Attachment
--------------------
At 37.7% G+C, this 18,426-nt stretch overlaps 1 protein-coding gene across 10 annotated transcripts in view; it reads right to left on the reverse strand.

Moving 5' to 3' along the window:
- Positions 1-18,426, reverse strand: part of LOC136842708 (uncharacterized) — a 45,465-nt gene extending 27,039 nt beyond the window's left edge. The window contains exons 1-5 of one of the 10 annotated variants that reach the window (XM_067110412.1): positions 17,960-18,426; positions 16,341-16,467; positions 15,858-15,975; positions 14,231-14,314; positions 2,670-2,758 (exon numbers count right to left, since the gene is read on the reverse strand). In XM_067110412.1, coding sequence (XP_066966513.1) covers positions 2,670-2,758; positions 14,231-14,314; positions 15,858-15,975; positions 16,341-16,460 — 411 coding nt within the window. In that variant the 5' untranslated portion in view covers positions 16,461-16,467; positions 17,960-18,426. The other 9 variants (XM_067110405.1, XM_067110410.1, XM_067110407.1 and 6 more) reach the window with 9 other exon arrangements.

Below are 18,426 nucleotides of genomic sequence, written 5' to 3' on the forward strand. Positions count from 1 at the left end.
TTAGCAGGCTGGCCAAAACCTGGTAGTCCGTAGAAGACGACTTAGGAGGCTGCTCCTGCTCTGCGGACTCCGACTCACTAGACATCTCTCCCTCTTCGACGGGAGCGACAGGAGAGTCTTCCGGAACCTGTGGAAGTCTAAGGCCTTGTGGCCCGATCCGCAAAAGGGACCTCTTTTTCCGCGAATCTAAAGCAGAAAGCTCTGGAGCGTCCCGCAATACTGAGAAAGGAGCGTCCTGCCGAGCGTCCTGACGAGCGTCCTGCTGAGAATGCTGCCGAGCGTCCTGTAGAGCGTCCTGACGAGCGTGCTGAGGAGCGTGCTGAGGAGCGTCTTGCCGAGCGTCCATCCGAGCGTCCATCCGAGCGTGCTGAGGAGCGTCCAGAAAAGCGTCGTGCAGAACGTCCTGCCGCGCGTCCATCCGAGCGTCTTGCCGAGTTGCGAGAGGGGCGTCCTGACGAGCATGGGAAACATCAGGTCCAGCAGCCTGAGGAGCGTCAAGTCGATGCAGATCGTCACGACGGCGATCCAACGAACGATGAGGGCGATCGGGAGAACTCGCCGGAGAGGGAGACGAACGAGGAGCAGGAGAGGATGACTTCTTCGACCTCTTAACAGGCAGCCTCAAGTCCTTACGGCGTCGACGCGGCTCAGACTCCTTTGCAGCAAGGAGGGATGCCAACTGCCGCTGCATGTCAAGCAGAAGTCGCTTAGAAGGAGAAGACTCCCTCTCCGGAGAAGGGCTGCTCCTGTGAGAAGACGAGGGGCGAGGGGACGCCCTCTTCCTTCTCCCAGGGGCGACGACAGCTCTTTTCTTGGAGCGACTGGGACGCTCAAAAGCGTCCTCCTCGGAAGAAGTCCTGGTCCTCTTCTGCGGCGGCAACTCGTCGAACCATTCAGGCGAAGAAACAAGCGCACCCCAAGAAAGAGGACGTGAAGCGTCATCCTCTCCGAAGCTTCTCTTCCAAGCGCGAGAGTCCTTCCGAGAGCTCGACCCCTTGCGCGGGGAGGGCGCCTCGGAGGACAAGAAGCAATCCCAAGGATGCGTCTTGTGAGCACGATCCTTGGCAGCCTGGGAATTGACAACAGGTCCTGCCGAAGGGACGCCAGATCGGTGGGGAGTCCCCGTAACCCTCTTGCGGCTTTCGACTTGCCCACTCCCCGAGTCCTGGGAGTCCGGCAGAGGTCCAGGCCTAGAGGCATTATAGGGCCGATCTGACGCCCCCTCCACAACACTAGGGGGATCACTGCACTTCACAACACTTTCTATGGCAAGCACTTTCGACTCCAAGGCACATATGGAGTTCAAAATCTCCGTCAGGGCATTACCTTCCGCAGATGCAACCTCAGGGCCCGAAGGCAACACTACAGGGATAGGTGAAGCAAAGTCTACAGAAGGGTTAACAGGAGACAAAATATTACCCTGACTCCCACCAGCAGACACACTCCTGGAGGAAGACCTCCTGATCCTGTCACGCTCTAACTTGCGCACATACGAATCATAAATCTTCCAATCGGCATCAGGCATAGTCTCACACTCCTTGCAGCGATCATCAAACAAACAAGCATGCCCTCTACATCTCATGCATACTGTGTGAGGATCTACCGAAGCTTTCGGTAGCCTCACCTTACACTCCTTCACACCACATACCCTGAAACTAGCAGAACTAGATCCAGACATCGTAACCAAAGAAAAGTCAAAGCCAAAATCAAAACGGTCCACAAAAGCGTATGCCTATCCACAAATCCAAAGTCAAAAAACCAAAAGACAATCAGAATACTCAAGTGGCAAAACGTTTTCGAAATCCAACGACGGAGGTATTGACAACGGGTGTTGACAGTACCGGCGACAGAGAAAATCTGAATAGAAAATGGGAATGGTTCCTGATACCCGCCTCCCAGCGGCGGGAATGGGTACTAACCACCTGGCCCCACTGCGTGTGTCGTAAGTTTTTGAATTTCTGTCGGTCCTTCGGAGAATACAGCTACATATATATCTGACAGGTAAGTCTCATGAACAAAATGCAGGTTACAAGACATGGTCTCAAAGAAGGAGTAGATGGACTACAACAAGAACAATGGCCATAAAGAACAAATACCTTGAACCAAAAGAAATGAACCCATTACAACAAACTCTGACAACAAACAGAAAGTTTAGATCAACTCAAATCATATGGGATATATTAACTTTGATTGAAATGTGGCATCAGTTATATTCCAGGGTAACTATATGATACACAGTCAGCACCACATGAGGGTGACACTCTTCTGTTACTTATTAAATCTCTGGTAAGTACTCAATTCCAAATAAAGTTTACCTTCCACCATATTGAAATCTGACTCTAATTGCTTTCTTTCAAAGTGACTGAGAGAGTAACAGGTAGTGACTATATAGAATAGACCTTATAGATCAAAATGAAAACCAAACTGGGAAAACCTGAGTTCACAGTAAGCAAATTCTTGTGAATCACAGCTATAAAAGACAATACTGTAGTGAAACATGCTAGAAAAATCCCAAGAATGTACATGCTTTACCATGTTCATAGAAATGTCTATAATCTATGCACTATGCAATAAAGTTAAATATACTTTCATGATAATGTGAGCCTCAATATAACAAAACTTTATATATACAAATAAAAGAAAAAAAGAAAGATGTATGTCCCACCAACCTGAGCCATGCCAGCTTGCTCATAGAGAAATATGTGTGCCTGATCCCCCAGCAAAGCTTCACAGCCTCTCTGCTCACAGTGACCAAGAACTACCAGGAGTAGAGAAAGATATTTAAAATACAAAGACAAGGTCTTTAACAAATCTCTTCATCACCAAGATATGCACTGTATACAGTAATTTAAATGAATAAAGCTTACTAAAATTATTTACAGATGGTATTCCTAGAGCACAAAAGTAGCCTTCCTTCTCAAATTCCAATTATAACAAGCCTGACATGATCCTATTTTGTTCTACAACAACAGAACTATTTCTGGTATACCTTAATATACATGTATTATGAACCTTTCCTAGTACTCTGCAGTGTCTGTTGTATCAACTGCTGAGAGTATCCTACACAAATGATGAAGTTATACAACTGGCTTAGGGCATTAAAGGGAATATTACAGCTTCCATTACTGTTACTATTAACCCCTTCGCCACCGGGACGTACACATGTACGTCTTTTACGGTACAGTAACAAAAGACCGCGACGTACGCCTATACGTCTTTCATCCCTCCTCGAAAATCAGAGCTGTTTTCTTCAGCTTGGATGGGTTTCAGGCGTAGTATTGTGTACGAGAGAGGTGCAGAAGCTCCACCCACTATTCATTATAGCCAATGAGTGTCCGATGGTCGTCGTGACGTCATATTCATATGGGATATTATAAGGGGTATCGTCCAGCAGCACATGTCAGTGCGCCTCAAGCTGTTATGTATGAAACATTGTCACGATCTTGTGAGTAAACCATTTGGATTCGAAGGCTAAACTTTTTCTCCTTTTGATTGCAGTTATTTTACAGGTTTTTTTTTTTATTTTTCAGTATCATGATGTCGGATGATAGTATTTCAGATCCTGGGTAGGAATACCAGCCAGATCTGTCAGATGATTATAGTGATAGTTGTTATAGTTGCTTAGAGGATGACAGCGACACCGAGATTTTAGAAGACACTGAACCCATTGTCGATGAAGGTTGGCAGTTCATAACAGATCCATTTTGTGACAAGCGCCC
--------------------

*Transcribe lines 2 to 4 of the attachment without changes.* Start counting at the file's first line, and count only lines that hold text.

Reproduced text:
Moving 5' to 3' along the window:
- Positions 1-18,426, reverse strand: part of LOC136842708 (uncharacterized) — a 45,465-nt gene extending 27,039 nt beyond the window's left edge. The window contains exons 1-5 of one of the 10 annotated variants that reach the window (XM_067110412.1): positions 17,960-18,426; positions 16,341-16,467; positions 15,858-15,975; positions 14,231-14,314; positions 2,670-2,758 (exon numbers count right to left, since the gene is read on the reverse strand). In XM_067110412.1, coding sequence (XP_066966513.1) covers positions 2,670-2,758; positions 14,231-14,314; positions 15,858-15,975; positions 16,341-16,460 — 411 coding nt within the window. In that variant the 5' untranslated portion in view covers positions 16,461-16,467; positions 17,960-18,426. The other 9 variants (XM_067110405.1, XM_067110410.1, XM_067110407.1 and 6 more) reach the window with 9 other exon arrangements.

Below are 18,426 nucleotides of genomic sequence, written 5' to 3' on the forward strand. Positions count from 1 at the left end.